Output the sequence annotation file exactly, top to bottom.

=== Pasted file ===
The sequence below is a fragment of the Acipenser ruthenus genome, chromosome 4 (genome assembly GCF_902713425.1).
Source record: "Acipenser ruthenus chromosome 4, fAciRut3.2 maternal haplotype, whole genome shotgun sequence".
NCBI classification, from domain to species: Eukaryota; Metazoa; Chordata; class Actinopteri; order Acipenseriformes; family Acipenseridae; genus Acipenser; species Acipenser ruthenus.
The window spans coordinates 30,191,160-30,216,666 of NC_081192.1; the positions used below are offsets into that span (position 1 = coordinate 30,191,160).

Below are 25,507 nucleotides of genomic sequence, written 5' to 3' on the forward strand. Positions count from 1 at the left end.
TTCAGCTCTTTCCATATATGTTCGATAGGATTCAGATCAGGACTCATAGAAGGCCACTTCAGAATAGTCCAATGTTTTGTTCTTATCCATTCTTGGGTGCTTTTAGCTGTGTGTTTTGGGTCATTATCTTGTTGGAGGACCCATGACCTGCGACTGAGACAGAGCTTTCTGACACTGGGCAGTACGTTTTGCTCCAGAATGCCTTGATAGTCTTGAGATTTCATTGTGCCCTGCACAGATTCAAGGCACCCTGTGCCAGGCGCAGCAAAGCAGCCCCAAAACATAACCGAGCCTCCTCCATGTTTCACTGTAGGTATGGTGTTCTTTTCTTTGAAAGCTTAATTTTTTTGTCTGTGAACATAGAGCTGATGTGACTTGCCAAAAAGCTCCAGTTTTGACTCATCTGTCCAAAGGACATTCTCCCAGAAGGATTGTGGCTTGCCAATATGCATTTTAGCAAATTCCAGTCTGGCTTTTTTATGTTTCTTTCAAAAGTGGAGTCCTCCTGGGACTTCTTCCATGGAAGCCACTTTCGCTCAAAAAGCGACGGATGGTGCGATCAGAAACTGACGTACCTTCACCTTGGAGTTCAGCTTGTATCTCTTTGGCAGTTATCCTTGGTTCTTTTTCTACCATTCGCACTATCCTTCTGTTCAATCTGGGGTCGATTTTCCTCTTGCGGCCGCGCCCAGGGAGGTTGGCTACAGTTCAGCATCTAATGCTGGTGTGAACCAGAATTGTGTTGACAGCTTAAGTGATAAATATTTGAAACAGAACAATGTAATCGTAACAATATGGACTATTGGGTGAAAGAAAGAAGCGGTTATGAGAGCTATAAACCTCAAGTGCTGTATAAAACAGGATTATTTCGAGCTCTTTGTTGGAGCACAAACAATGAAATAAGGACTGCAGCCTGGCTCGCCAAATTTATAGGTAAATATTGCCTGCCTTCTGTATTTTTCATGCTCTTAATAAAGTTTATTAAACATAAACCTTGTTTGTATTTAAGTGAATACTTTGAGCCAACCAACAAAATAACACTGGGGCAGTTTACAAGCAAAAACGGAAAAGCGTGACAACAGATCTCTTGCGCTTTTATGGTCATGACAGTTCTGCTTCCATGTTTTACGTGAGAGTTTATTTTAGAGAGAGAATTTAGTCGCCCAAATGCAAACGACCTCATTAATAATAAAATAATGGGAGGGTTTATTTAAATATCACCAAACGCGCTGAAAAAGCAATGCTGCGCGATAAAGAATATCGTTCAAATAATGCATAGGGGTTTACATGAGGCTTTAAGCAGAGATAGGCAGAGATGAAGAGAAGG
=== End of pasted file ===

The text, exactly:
The sequence below is a fragment of the Acipenser ruthenus genome, chromosome 4 (genome assembly GCF_902713425.1).
Source record: "Acipenser ruthenus chromosome 4, fAciRut3.2 maternal haplotype, whole genome shotgun sequence".
NCBI classification, from domain to species: Eukaryota; Metazoa; Chordata; class Actinopteri; order Acipenseriformes; family Acipenseridae; genus Acipenser; species Acipenser ruthenus.
The window spans coordinates 30,191,160-30,216,666 of NC_081192.1; the positions used below are offsets into that span (position 1 = coordinate 30,191,160).

Below are 25,507 nucleotides of genomic sequence, written 5' to 3' on the forward strand. Positions count from 1 at the left end.
TTCAGCTCTTTCCATATATGTTCGATAGGATTCAGATCAGGACTCATAGAAGGCCACTTCAGAATAGTCCAATGTTTTGTTCTTATCCATTCTTGGGTGCTTTTAGCTGTGTGTTTTGGGTCATTATCTTGTTGGAGGACCCATGACCTGCGACTGAGACAGAGCTTTCTGACACTGGGCAGTACGTTTTGCTCCAGAATGCCTTGATAGTCTTGAGATTTCATTGTGCCCTGCACAGATTCAAGGCACCCTGTGCCAGGCGCAGCAAAGCAGCCCCAAAACATAACCGAGCCTCCTCCATGTTTCACTGTAGGTATGGTGTTCTTTTCTTTGAAAGCTTAATTTTTTTGTCTGTGAACATAGAGCTGATGTGACTTGCCAAAAAGCTCCAGTTTTGACTCATCTGTCCAAAGGACATTCTCCCAGAAGGATTGTGGCTTGCCAATATGCATTTTAGCAAATTCCAGTCTGGCTTTTTTATGTTTCTTTCAAAAGTGGAGTCCTCCTGGGACTTCTTCCATGGAAGCCACTTTCGCTCAAAAAGCGACGGATGGTGCGATCAGAAACTGACGTACCTTCACCTTGGAGTTCAGCTTGTATCTCTTTGGCAGTTATCCTTGGTTCTTTTTCTACCATTCGCACTATCCTTCTGTTCAATCTGGGGTCGATTTTCCTCTTGCGGCCGCGCCCAGGGAGGTTGGCTACAGTTCAGCATCTAATGCTGGTGTGAACCAGAATTGTGTTGACAGCTTAAGTGATAAATATTTGAAACAGAACAATGTAATCGTAACAATATGGACTATTGGGTGAAAGAAAGAAGCGGTTATGAGAGCTATAAACCTCAAGTGCTGTATAAAACAGGATTATTTCGAGCTCTTTGTTGGAGCACAAACAATGAAATAAGGACTGCAGCCTGGCTCGCCAAATTTATAGGTAAATATTGCCTGCCTTCTGTATTTTTCATGCTCTTAATAAAGTTTATTAAACATAAACCTTGTTTGTATTTAAGTGAATACTTTGAGCCAACCAACAAAATAACACTGGGGCAGTTTACAAGCAAAAACGGAAAAGCGTGACAACAGATCTCTTGCGCTTTTATGGTCATGACAGTTCTGCTTCCATGTTTTACGTGAGAGTTTATTTTAGAGAGAGAATTTAGTCGCCCAAATGCAAACGACCTCATTAATAATAAAATAATGGGAGGGTTTATTTAAATATCACCAAACGCGCTGAAAAAGCAATGCTGCGCGATAAAGAATATCGTTCAAATAATGCATAGGGGTTTACATGAGGCTTTAAGCAGAGATAGGCAGAGATGAAGAGAAGG